Encrypt using AD Credentials?

Discussion in 'Mac OS X Lion (10.7)' started by inflxx-support, Feb 7, 2012.

  1. inflxx-support macrumors newbie

    Oct 5, 2011
    I was wondering if this is possible? We would like to encrypt all of our macbook pros but want to encrypt using our AD credentials not local user account.

    Any help would be appreciated.

  2. haravikk macrumors 65816

    May 1, 2005
    If you encrypt your startup volume, then decryption occurs before the normal login screen, and requires a local account in order to get at the volume's encryption key. This could however be done by providing a single local account for the purposes of decryption only. Once decrypted, the user can login normally.

    If you encrypt other disks, then when you login you will receive a prompt asking for the password to these so that CoreStorage can unlock them. At this point the key (once entered) can be stored in a Keychain which, for the paranoid, can have its own password, auto-lock settings etc. as desired.

    To encrypt drives other than your Time Machine disk, you have to use the Terminal via the diskutil command, the section you want is the coreStorage/cs commands, these allow you to convert a disk to CoreStorage (may have to erase it in the process) and set any encryption key you like. I dunno if there are any good GUI's for it, Disk Utility is supposed to be able to do it for you but I couldn't get it to work on some disks, and those that did had to be erased (which the terminal command can sometimes avoid), it also has a buggy password field which makes it difficult to set a decently secure password such as a randomly generated one.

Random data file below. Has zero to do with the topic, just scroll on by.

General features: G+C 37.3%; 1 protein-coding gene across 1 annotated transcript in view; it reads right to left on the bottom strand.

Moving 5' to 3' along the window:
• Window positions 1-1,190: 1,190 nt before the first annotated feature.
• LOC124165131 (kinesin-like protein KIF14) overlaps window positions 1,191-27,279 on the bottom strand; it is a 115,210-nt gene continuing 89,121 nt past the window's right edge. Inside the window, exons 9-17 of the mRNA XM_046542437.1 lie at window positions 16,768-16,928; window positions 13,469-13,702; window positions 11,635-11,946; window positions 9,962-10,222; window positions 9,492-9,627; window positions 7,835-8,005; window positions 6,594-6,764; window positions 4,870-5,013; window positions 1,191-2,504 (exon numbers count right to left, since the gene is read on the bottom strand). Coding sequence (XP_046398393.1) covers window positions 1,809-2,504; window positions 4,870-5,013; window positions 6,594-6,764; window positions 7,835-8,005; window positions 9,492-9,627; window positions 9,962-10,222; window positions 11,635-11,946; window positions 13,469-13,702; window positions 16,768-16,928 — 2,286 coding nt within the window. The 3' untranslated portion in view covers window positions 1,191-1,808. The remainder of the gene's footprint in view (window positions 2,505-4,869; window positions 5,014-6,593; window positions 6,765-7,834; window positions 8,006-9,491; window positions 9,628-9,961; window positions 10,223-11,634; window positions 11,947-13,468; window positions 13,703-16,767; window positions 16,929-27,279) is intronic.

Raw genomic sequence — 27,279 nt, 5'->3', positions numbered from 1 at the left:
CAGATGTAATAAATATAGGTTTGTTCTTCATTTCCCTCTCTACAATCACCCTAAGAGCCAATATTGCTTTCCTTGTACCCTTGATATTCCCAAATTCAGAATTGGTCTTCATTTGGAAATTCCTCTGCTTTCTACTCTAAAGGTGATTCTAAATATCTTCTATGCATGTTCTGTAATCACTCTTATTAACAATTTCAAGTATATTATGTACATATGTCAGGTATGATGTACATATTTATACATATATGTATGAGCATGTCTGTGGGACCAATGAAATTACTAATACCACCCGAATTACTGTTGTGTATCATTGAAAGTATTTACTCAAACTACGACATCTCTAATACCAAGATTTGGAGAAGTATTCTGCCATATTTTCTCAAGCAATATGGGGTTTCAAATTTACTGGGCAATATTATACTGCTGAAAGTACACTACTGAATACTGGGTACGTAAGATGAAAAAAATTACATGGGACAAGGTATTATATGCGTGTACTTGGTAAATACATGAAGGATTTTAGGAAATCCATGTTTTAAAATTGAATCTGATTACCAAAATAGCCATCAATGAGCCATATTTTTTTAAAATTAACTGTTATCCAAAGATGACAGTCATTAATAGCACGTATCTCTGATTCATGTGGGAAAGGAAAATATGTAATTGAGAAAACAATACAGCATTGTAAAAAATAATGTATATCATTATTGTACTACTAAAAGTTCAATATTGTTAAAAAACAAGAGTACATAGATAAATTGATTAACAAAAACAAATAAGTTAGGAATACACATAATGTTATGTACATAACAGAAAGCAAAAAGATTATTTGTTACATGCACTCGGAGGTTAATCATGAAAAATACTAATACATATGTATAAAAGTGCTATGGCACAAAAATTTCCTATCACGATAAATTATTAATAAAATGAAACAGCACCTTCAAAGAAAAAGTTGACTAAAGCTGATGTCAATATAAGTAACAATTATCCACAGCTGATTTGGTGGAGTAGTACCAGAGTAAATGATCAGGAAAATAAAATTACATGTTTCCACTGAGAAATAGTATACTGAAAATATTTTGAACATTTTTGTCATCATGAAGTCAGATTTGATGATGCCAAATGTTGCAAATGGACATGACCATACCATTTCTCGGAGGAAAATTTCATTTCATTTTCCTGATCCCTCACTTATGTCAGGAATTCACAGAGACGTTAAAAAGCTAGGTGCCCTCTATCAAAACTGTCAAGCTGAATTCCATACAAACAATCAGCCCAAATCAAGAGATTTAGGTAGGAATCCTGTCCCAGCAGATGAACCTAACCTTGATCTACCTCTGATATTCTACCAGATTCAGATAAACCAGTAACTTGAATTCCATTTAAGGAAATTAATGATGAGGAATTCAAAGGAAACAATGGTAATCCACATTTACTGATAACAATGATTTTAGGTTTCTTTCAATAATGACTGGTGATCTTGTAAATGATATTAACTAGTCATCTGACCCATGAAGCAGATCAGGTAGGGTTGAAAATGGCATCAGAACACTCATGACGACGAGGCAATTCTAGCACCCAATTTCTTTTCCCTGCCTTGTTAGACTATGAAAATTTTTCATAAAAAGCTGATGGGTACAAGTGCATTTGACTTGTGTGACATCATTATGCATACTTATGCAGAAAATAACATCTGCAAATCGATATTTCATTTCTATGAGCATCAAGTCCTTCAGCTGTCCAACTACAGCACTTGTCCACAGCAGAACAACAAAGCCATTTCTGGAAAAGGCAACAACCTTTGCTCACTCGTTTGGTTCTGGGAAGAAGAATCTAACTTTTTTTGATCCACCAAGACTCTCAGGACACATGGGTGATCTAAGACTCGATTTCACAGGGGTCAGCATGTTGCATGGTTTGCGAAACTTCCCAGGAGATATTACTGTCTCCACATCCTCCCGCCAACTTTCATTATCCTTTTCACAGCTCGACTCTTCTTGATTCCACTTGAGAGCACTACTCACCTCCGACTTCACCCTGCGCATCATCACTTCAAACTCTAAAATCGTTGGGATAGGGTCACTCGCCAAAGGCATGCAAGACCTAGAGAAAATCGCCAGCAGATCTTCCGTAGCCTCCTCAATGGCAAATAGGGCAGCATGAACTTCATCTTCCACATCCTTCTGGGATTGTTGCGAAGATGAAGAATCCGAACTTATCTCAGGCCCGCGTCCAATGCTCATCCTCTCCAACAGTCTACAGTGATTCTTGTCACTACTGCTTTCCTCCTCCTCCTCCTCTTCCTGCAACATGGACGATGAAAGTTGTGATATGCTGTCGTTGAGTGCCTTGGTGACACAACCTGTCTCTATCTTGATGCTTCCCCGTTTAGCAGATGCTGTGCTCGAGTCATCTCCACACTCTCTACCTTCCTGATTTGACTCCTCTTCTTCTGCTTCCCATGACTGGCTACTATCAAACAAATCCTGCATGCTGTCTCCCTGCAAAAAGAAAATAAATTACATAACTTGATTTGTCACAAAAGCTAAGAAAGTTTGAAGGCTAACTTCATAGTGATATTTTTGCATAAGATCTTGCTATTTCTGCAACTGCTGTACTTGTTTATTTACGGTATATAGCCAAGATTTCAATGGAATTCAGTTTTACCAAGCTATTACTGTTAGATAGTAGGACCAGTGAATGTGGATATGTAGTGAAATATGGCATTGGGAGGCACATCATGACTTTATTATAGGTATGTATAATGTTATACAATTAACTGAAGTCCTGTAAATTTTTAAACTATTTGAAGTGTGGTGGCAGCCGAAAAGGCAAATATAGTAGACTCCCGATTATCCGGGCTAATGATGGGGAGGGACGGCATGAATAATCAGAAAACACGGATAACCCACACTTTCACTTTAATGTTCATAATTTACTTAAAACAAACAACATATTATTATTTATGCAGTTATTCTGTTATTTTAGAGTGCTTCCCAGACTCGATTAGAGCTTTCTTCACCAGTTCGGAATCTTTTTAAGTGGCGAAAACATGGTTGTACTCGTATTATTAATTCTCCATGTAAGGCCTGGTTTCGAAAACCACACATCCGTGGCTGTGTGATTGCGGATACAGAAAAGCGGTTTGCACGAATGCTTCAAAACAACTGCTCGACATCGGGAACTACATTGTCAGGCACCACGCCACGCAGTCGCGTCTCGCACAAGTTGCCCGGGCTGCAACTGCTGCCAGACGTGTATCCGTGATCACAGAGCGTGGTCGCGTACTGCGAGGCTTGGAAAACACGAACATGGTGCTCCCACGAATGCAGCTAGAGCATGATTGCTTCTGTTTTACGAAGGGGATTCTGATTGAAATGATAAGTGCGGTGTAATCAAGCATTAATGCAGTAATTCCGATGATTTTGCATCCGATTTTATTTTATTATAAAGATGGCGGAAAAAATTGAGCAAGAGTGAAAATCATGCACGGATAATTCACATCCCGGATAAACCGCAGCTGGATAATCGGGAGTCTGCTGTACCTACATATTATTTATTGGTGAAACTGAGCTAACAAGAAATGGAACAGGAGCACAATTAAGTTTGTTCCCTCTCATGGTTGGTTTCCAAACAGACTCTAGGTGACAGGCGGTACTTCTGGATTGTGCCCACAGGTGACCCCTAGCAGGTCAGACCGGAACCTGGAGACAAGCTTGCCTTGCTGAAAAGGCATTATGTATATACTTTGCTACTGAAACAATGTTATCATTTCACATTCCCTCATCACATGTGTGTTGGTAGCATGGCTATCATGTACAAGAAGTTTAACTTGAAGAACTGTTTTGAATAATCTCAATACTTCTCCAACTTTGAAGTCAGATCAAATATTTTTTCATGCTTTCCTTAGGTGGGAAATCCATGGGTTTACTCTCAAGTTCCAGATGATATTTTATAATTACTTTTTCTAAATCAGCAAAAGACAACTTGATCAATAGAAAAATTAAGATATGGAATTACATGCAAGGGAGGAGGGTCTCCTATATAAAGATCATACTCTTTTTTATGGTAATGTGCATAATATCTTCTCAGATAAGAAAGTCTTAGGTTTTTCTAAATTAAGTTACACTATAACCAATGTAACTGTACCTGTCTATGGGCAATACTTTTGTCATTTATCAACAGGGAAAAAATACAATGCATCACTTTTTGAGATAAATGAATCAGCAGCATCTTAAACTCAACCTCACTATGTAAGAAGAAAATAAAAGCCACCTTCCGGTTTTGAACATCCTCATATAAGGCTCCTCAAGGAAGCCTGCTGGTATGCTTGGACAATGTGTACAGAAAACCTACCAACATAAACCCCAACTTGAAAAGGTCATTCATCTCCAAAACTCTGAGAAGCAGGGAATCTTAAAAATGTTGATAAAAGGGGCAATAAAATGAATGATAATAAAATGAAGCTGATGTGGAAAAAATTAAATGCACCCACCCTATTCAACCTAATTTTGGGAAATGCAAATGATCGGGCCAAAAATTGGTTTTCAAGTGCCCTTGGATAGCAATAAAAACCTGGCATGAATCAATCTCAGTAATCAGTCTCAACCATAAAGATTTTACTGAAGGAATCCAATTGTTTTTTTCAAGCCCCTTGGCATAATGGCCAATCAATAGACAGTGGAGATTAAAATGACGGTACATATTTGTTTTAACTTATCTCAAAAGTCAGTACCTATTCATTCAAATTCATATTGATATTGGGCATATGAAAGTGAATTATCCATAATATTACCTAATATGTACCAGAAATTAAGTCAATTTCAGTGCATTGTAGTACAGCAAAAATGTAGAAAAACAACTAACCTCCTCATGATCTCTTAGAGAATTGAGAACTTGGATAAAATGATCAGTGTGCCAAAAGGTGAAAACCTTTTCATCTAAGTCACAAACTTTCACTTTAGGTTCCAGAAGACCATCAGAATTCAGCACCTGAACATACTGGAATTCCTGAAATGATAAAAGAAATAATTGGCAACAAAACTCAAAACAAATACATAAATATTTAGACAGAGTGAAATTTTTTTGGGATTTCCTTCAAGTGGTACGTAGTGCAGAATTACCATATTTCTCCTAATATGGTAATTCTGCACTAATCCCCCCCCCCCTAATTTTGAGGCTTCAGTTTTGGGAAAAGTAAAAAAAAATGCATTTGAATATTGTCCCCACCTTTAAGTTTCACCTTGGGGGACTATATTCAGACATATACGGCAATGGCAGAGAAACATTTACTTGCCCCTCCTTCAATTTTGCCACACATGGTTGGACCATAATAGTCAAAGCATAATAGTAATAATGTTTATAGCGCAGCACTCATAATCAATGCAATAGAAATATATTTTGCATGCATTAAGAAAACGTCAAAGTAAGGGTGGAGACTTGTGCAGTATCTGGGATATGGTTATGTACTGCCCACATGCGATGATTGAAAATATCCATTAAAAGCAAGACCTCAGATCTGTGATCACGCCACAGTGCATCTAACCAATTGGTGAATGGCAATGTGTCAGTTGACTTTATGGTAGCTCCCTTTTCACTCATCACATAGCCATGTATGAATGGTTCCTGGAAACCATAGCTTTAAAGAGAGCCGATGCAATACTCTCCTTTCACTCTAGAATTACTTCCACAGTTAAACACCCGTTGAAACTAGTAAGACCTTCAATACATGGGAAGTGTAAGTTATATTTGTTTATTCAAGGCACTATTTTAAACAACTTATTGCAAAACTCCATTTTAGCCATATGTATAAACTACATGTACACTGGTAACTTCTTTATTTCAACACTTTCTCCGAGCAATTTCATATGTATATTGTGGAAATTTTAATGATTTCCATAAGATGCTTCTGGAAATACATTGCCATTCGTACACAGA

Personally I'd recommend leaving the startup volume unencrypted and only keep the OS on it, then create a separate partition for encrypted data, this way you can just store its key in your keychain. An OS-only volume should be perfectly safe to leave unencrypted in terms of its data content, unless you're scared about someone accessing the machine to tamper with the OS in which case encrypting it is probably a good idea, and can be done with a single local user account.
  3. calderone macrumors 68040


    Aug 28, 2009
    Directory accounts are supported for decryption.
  4. haravikk macrumors 65816

    May 1, 2005
    Oh, hrm… I tried that but couldn't get it to work, suppose I just assumed it needed a normal account. Nevermind that part then.

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